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Labour officers in bribe storm

Ntsebeng Motsoeli

TWO officers from the Ministry of Labour were recently exposed for corruption after they accepted a M2000 bribe to accelerate legal procedures in a Labour Court case that some actors in a local drama planned to file against their employer over unpaid salaries.

The two officers are Koto Mejaro, a worker representative at the Directorate of Dispute Prevention and Resolution (DDPR) and Nthoateng Russell, a lawyer in the ministry.

Mr Mejaro confessed to the Public Accounts Committee (PAC) in a recent hearing that sometime last year he received the money from the cast members of the local drama production, Our Times. Mr Mejaro said that he gave some of the money to Ms Russell to help expedite the case which the cast planned to lodge with the labour court to force their employer to pay them outstanding salaries.

Mr Mejaro said 20 cast members approached him to help them find a lawyer to represent them in a case against their former employer.

He further confessed that the group offered him M2000 and he subsequently offered Ms Russell M1200 of the bribe to for her services. He acknowledged wrong-doing and apologised to the PAC for his “mistake”.

“I gave her (Ms Russell) M1200 and I took the remaining M800. It was a mistake and I am very sorry,” Mr Mejaro said.

Mr Mejaro’s confession put Ms Russell to shame after she had vehemently denied the accusation that she had received any money as a bribe.

Prior to Mr Mejaro’s confession, Ms Russell denied ever receiving a bribe even though she had admitted to the offence to police investigators.

Ms Russell told the PAC that she only admitted to the offence to the police because they had threatened to her torture during interrogation.

She finally admitted to accepting the bribe after Mr Mejaro came clean before the PAC. She however, said that she only received M600 and not the M1 200 Mr Mejaro claimed he had given her.

The PAC was not amused by Ms Russell frequently changing her statements and they threatened her with arrest for lying to the parliamentary committee.

“You said the police threatened you. We will not threaten you but we will act. You should be arrested,” PAC member Likopo Mahase said.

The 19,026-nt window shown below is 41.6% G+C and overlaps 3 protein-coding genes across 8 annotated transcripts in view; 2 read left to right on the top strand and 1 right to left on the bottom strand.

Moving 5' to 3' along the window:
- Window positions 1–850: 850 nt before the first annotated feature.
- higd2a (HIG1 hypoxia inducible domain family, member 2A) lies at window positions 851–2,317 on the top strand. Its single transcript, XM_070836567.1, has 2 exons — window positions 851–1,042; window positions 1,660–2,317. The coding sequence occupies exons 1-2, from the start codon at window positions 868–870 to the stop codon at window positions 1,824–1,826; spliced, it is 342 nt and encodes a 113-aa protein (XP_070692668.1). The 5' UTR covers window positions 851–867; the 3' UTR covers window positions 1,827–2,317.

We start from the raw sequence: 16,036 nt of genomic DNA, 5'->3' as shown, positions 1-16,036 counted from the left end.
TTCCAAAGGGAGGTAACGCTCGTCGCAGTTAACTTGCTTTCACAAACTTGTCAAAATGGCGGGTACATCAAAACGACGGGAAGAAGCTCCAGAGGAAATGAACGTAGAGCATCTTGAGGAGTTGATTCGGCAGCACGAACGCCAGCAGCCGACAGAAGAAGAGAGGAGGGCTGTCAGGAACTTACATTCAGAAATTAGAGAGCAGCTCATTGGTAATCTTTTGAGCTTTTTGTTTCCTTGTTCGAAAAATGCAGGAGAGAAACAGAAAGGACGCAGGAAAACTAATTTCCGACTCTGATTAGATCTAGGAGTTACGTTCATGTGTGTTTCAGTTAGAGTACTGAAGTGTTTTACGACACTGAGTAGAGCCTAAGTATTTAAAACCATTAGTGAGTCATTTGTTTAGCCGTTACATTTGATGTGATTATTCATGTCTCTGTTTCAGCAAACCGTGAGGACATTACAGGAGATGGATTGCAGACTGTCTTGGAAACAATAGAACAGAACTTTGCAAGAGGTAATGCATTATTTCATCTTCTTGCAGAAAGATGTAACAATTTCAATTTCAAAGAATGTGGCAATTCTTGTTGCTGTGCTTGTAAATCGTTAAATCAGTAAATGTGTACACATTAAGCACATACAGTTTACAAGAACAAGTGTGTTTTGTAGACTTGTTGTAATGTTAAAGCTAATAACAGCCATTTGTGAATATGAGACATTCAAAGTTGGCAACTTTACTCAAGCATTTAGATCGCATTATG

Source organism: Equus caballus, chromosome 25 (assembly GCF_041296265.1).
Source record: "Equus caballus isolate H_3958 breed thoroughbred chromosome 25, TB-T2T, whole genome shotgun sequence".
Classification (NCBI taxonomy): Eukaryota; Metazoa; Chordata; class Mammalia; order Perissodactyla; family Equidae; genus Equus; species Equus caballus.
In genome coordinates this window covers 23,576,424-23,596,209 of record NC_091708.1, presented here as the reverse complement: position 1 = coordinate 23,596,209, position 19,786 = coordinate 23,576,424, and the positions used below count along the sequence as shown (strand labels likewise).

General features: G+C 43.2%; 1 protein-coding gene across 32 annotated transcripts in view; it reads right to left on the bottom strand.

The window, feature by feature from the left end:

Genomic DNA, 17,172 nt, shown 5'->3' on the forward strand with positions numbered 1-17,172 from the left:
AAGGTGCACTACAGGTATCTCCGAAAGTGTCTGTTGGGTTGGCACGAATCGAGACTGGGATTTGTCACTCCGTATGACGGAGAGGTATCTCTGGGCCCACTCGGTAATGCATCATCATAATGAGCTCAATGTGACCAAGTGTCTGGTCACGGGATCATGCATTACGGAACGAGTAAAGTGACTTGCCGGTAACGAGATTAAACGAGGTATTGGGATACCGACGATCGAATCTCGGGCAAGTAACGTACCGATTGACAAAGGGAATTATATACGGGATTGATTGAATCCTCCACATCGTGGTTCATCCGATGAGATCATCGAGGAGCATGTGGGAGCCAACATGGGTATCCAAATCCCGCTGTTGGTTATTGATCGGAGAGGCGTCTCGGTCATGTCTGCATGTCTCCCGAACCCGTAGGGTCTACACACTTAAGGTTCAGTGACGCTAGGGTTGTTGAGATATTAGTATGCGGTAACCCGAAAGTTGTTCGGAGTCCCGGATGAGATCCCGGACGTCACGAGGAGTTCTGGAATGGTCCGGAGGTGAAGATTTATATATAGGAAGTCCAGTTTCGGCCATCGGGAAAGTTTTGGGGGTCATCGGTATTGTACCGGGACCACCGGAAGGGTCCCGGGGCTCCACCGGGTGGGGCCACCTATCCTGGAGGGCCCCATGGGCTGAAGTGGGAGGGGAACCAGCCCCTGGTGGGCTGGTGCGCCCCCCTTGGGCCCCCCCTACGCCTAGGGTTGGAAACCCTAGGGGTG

PAC chairperson Selibe Mochoboroane described Ms Russell as a “thoughtless” lawyer for her failure to heed several requests from the PAC panel for her to admit to her crimes. The PAC had indicated that it would recommended relatively lighter sanctions against her if she admitted to her crime and refrained from wasting its time. However, Ms Russell continued to deny any wrong-doing until she was done in by Mr Mejaro’s confession.

“I have never seen such a thoughtless lawyer. You have blundered. I have tried in many ways to cover for you but you cannot see it. We are not here to play,” Mr Mochoboroane sternly said.

Labour ministry officials have been appearing before the PAC in the last two weeks as the parliamentary committee seeks relating to their discharge of the ministry’s mandate.

Last week the Commissioner of Labour, ‘Mamohale Matsoso, denied involvement in an alleged syndicate within the Ministry of Labour that is reportedly granting work permits to undeserving foreigners.

Ms Matsoso said she was aware that she had been named as one of the members of the alleged syndicate but the allegations were unfounded.

Ms Matsoso made the denial after a member of the PAC, Sam Rapapa, asked whether or not there were reported cases of corruption in the issuance of work permits.

The Principal Secretary in the Ministry of Labour, Lechoo Setenane, said police investigations were underway on the reported cases of corruption where some officers in the ministry were accused of fraudulently giving work certificates to foreigners.

“There is a strong allegation that some officers in this ministry (Labour) have been involved cases of corruption in the issuance of work permits,” Mr Setenane said.

Kh’ohlisa Maputsoe, a legal officer in the Ministry of Labour, told the PAC that it was discovered that some officers fraudulently accessed a stamp from the labour commissioner’s office to certify letters that allowed some expatriates to continue working while awaiting the issuance of their work permits.

Ms Maputsoe said an officer identified as Ndabeni was implicated in the matter and he has since left the ministry.

Ms Matsoso replied by saying that her office never issued letters that allowed expatriates to work in the country without permits. She professed ignorance of the case involving Ndabeni and said she only knew of a case involving one Telisi who had improperly used the ministry’s letterhead and a stamp from the National Employment Services office.



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